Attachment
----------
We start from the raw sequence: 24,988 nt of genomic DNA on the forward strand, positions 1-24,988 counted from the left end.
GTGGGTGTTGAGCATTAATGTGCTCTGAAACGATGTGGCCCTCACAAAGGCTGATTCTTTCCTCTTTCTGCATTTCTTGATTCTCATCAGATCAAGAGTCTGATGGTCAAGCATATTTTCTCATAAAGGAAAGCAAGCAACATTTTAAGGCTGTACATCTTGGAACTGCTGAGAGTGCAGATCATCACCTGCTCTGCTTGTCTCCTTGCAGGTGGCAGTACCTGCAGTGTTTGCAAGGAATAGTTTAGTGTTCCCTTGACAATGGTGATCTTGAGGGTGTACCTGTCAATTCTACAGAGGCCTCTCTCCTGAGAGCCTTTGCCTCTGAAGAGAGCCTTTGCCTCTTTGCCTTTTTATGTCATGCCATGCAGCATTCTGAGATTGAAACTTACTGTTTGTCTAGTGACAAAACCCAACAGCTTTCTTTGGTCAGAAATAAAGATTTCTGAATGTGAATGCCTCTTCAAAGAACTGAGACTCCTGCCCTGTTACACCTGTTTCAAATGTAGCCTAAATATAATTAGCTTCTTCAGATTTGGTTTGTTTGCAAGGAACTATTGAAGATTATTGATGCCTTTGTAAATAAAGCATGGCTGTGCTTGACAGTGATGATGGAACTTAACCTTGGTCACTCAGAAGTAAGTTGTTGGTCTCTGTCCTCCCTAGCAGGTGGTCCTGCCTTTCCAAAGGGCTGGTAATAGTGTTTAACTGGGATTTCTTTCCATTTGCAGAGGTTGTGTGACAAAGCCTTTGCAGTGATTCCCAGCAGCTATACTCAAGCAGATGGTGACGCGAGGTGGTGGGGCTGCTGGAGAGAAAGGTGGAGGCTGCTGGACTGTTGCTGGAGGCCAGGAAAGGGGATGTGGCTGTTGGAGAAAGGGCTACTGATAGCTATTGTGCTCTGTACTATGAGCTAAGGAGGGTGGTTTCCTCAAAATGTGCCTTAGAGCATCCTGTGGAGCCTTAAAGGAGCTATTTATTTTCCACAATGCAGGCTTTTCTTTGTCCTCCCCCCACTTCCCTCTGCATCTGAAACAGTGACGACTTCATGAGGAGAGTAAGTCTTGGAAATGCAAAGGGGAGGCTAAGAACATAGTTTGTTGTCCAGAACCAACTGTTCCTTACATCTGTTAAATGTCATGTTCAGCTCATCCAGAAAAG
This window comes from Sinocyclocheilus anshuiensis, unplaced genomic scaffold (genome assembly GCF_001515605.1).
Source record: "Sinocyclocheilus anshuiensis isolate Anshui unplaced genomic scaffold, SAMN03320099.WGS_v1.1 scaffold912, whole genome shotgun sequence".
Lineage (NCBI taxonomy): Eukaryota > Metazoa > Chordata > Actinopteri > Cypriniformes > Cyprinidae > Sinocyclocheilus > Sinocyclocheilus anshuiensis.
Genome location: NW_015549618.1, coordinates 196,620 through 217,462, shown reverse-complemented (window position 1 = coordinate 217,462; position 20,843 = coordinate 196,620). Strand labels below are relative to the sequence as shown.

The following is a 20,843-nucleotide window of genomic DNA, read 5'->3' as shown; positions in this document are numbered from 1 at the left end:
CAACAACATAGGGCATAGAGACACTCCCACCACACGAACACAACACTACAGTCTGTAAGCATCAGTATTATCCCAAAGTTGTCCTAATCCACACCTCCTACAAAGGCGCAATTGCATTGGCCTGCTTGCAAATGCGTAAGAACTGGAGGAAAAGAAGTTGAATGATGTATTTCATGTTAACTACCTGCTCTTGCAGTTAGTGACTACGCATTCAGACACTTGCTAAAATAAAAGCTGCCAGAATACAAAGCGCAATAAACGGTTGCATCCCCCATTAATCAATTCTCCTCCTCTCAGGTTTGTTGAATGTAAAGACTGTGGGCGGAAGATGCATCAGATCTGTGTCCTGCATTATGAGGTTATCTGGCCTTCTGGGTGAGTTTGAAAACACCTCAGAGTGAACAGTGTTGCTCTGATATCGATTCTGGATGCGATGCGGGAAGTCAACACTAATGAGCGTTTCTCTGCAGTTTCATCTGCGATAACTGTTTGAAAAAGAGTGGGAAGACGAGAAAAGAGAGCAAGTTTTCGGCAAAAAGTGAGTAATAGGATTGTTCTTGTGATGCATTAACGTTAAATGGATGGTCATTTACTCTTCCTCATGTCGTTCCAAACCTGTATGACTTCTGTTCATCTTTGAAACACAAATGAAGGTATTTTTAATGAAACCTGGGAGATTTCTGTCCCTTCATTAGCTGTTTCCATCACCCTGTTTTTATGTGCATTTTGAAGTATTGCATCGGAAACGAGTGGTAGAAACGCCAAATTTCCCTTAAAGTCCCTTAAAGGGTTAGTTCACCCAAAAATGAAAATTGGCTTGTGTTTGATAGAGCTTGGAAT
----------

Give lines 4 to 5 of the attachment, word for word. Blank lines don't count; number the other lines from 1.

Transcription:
Source record: "Sinocyclocheilus anshuiensis isolate Anshui unplaced genomic scaffold, SAMN03320099.WGS_v1.1 scaffold912, whole genome shotgun sequence".
Lineage (NCBI taxonomy): Eukaryota > Metazoa > Chordata > Actinopteri > Cypriniformes > Cyprinidae > Sinocyclocheilus > Sinocyclocheilus anshuiensis.